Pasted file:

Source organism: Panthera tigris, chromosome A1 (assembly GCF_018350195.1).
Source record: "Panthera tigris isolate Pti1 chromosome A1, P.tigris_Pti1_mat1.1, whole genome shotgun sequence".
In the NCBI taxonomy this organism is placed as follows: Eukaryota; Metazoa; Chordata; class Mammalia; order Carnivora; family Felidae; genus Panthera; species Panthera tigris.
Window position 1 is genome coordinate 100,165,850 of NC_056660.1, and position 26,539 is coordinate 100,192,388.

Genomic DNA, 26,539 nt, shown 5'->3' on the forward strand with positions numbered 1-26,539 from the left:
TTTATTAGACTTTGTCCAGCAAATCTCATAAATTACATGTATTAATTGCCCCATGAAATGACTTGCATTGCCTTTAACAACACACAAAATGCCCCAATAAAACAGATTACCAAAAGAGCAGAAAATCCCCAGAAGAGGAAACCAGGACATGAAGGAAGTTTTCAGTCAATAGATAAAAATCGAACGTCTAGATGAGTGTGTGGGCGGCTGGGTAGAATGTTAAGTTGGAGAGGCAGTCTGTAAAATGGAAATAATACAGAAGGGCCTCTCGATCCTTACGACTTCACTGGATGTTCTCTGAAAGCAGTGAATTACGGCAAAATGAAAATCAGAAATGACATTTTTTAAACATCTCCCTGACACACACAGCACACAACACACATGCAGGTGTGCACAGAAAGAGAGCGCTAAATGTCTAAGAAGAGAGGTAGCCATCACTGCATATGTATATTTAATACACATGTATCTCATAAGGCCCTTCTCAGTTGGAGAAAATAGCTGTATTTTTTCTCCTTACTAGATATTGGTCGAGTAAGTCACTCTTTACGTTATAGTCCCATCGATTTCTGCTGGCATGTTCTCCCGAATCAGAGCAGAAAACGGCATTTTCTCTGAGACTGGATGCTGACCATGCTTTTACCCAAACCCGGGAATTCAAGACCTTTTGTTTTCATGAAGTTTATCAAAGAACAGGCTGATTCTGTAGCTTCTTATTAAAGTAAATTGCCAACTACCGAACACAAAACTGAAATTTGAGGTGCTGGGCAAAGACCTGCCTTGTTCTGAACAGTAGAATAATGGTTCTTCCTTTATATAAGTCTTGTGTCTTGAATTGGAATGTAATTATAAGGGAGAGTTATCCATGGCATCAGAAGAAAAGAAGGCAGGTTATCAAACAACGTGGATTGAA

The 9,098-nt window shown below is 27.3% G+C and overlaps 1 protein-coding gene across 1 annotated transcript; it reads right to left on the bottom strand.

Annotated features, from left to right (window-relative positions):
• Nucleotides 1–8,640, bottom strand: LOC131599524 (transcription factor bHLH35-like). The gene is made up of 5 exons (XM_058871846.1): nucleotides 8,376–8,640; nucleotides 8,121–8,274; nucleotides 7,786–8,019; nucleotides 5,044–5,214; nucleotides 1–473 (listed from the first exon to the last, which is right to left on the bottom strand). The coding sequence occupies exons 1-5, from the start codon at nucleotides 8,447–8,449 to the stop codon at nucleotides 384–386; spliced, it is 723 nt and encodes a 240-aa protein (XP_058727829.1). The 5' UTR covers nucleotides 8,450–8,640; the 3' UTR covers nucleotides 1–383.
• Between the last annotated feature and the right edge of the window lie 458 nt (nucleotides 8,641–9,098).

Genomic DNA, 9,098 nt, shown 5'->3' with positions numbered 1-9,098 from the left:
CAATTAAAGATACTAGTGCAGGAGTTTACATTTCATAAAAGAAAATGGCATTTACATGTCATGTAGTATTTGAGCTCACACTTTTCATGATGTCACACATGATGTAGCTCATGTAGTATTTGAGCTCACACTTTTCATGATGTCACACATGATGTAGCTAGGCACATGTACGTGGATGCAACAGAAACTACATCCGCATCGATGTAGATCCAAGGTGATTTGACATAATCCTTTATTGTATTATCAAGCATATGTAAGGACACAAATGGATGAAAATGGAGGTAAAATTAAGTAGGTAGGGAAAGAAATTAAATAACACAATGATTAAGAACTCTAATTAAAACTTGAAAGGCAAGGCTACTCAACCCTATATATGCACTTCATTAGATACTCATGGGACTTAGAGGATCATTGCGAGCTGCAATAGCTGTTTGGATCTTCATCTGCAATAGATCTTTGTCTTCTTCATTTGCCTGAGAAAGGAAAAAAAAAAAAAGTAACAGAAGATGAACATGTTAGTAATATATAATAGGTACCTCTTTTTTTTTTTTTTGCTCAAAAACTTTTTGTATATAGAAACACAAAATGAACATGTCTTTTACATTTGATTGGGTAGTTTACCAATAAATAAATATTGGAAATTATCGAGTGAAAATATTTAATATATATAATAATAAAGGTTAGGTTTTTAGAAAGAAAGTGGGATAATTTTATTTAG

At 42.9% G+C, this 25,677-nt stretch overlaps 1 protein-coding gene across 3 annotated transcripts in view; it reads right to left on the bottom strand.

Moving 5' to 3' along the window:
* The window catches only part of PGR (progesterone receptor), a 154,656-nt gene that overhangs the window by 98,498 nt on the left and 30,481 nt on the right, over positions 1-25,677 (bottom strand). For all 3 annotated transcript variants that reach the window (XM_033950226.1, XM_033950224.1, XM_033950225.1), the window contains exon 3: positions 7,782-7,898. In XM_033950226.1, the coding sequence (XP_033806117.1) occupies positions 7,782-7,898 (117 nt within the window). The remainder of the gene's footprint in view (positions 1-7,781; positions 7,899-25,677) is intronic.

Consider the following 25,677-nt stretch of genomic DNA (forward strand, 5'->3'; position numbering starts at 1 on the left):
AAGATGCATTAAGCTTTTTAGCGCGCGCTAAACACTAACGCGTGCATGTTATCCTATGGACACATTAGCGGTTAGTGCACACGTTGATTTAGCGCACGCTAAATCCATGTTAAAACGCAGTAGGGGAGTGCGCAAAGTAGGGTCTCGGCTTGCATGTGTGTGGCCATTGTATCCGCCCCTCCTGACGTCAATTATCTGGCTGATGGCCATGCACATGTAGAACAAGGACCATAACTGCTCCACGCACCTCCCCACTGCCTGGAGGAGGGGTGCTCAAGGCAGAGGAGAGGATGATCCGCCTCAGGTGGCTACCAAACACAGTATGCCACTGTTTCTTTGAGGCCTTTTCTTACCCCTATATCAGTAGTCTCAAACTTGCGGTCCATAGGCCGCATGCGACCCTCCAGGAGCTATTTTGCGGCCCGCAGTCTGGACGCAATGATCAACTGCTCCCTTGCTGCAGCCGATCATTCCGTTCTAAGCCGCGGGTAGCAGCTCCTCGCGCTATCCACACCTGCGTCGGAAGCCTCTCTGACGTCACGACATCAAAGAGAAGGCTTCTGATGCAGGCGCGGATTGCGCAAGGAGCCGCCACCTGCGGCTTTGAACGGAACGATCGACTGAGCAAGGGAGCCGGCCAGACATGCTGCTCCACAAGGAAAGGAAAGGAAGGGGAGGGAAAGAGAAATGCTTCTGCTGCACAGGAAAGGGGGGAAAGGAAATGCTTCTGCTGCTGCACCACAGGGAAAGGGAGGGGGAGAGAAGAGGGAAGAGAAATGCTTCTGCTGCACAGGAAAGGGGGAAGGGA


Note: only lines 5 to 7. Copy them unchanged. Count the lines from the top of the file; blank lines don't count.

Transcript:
Genomic DNA, 26,539 nt, shown 5'->3' on the forward strand with positions numbered 1-26,539 from the left:
TTTATTAGACTTTGTCCAGCAAATCTCATAAATTACATGTATTAATTGCCCCATGAAATGACTTGCATTGCCTTTAACAACACACAAAATGCCCCAATAAAACAGATTACCAAAAGAGCAGAAAATCCCCAGAAGAGGAAACCAGGACATGAAGGAAGTTTTCAGTCAATAGATAAAAATCGAACGTCTAGATGAGTGTGTGGGCGGCTGGGTAGAATGTTAAGTTGGAGAGGCAGTCTGTAAAATGGAAATAATACAGAAGGGCCTCTCGATCCTTACGACTTCACTGGATGTTCTCTGAAAGCAGTGAATTACGGCAAAATGAAAATCAGAAATGACATTTTTTAAACATCTCCCTGACACACACAGCACACAACACACATGCAGGTGTGCACAGAAAGAGAGCGCTAAATGTCTAAGAAGAGAGGTAGCCATCACTGCATATGTATATTTAATACACATGTATCTCATAAGGCCCTTCTCAGTTGGAGAAAATAGCTGTATTTTTTCTCCTTACTAGATATTGGTCGAGTAAGTCACTCTTTACGTTATAGTCCCATCGATTTCTGCTGGCATGTTCTCCCGAATCAGAGCAGAAAACGGCATTTTCTCTGAGACTGGATGCTGACCATGCTTTTACCCAAACCCGGGAATTCAAGACCTTTTGTTTTCATGAAGTTTATCAAAGAACAGGCTGATTCTGTAGCTTCTTATTAAAGTAAATTGCCAACTACCGAACACAAAACTGAAATTTGAGGTGCTGGGCAAAGACCTGCCTTGTTCTGAACAGTAGAATAATGGTTCTTCCTTTATATAAGTCTTGTGTCTTGAATTGGAATGTAATTATAAGGGAGAGTTATCCATGGCATCAGAAGAAAAGAAGGCAGGTTATCAAACAACGTGGATTGAA

The 9,098-nt window shown below is 27.3% G+C and overlaps 1 protein-coding gene across 1 annotated transcript; it reads right to left on the bottom strand.